US coast battered by wind, rain as Hurricane Florence closes in
Hurricane Florence battered the Carolinas early Friday with howling winds, life-threatening storm surges and torrential rains as it edged closer to the coast in what officials warned is a “once in a lifetime” event.
Reports said coastal streets in North Carolina were flooded and winds bent trees to the ground as the storm, which has been downgraded to Category 1 and is weakened and slower moving than in recent days, prepared to make landfall at some point on Friday.
More than 150,000 customers in North Carolina were reported to be without power as the outer band of the storm approached.
Footage from US TV outlets showed raging waters hitting piers and jettys and rushing across coastal roads in seaside communities.
The National Hurricane Center in Miami reported “life-threatening storm surge and hurricane-force winds” along the North Carolina coast.
In its 0600 GMT advisory, the center said Florence was over the Atlantic Ocean about 35 miles (55 kilometers) east of Wilmington, North Carolina and moving northwest at six miles per hour (10 kilometers per hour).
It added that the maximum sustained winds were 90 miles per hour. Florence is now at the weakest of five categories on the Saffir-Simpson scale.
In a display of the early effects of the storm, one flood gauge on the Neuse River in New Bern, North Carolina, showed 10 feet (three meters) of flooding, the NHC said.
With winds picking up along the coastline earlier Thursday, federal and state officials had issued final appeals to residents to get out of the path of the “once in a lifetime” weather system.
“This storm will bring destruction,” North Carolina Governor Roy Cooper said. “Catastrophic effects will be felt.”
In Wilmington, a steady rain began to fall as gusts of winds intensified, causing trees to sway and stoplights to flicker.
Avair Vereen, 39, took her seven children to a shelter in Conway High School near Myrtle Beach, South Carolina.
“We live in a mobile home so we were just like ‘No way,'” she said. “If we lose the house, oh well, we can get housing.
“But we can’t replace us so we decided to come here.”
– Monster storm surge expected –
Steve Goldstein of the National Oceanic and Atmospheric Administration said Florence’s forward motion had slowed and it was not expected to make landfall in the Carolinas until “some time Friday afternoon, Friday evening or Saturday morning.”
He said hurricane-force winds extended outward 80 miles from the center of the storm and tropical storm-force winds extended nearly 200 miles out.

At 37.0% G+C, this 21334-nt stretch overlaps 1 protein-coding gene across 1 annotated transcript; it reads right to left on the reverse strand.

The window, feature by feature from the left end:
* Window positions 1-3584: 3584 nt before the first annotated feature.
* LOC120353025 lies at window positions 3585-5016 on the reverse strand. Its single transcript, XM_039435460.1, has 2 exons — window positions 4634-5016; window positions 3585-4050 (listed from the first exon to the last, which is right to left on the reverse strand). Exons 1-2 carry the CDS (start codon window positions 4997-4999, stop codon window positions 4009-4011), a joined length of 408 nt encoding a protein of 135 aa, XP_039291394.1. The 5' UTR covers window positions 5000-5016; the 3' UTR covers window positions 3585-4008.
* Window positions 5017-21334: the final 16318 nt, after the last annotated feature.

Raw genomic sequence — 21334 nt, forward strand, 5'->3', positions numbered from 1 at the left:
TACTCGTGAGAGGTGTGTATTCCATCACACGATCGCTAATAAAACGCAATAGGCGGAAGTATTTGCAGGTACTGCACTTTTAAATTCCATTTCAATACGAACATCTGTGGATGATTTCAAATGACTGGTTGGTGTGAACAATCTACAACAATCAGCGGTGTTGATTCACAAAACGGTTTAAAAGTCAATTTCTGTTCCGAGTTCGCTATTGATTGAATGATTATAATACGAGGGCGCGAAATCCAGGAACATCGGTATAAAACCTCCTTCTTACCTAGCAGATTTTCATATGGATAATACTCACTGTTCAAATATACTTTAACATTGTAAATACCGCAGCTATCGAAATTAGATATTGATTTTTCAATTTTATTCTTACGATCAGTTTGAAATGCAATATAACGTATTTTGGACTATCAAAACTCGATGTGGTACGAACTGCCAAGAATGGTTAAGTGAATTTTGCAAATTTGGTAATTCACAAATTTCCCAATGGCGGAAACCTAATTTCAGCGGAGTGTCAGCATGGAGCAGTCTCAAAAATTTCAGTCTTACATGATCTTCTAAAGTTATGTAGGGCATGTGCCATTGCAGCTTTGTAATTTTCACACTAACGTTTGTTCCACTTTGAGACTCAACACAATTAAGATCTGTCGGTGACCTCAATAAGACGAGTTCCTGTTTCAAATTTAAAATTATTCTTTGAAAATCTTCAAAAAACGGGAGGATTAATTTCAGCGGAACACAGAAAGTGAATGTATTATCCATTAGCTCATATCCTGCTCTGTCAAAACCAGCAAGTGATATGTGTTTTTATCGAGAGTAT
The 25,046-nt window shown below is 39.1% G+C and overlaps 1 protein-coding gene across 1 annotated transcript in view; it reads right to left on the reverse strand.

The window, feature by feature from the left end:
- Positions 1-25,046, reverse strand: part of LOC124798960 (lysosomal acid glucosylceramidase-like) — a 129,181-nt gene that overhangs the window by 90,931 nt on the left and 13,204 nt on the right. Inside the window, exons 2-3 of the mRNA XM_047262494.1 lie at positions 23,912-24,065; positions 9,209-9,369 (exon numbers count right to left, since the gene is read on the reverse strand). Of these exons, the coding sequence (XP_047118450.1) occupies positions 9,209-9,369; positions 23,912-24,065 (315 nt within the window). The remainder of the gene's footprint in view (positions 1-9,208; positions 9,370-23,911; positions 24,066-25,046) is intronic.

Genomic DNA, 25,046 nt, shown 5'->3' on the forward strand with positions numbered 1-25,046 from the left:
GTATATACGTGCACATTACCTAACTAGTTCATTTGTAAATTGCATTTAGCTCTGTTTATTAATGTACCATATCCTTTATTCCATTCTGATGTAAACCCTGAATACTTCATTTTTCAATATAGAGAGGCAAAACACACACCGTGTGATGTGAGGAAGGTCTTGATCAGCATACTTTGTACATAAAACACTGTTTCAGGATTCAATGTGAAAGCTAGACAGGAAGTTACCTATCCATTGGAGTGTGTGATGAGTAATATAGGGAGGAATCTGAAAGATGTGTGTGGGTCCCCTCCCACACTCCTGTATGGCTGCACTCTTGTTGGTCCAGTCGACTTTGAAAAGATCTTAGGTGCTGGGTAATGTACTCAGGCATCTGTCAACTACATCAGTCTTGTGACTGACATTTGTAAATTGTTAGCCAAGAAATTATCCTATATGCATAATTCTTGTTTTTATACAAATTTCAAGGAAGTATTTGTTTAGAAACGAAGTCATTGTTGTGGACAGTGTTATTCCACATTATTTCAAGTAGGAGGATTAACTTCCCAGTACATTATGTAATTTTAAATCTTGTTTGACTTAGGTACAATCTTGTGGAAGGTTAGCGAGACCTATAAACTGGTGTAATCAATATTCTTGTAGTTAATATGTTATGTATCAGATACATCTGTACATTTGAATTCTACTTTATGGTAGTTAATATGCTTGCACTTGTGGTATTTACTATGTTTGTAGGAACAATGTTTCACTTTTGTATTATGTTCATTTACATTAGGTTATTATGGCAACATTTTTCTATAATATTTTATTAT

Some areas could receive as much as 40 inches (one meter) of rain, forecasters said.
“This rainfall will produce catastrophic flash flooding and prolonged significant river flooding,” the NHC said.
A tornado watch was also in effect for parts of North Carolina.
Brock Long, the administrator of the Federal Emergency Management Agency (FEMA), warned the danger was not only along the coast: “Inland flooding kills a lot of people, unfortunately, and that’s what we’re about to see,” he said.
About 1.7 million people in North Carolina, South Carolina and Virginia are under voluntary or mandatory evacuation orders and millions of others live in areas likely to be affected by the storm.
Myrtle Beach, a South Carolina beach resort, was virtually deserted with empty streets, boarded up storefronts and very little traffic.
A state of emergency has been declared in five coastal states — North Carolina, South Carolina, Georgia, Maryland and Virginia.
Duke Energy, a power company in the Carolinas, estimated that one million to three million customers could lose electricity because of the storm and that it could take weeks to restore.
– ‘I’m not worried at all’ –
Not everybody was heeding orders to evacuate, however.
Antonio Ramirez, a construction worker from El Salvador living in Leland, North Carolina, said he planned to ride out the worst of the weather with his dog Canelo.
“The shelters are not taking dogs,” Ramirez said. “I’m not leaving him here.
In Wilmington, residents who had decided not to evacuate were lining up to get ice from a vending machine — $2 for a 16-pound (7.2-kilo) bag.
“I have no generator,” said Petra Langston, a nurse. “I learned from the past to keep the ice in the washing machine.”
Perched on the porch of his home, carpenter Tony Albright was calmly awaiting Florence’s arrival, beer in hand.
“I built this house myself, so I’m not worried at all, I know it’s solid,” he said. “I charged the batteries of my electronic devices, I have beers and video games.”
“The only thing missing in there is a hot lady.”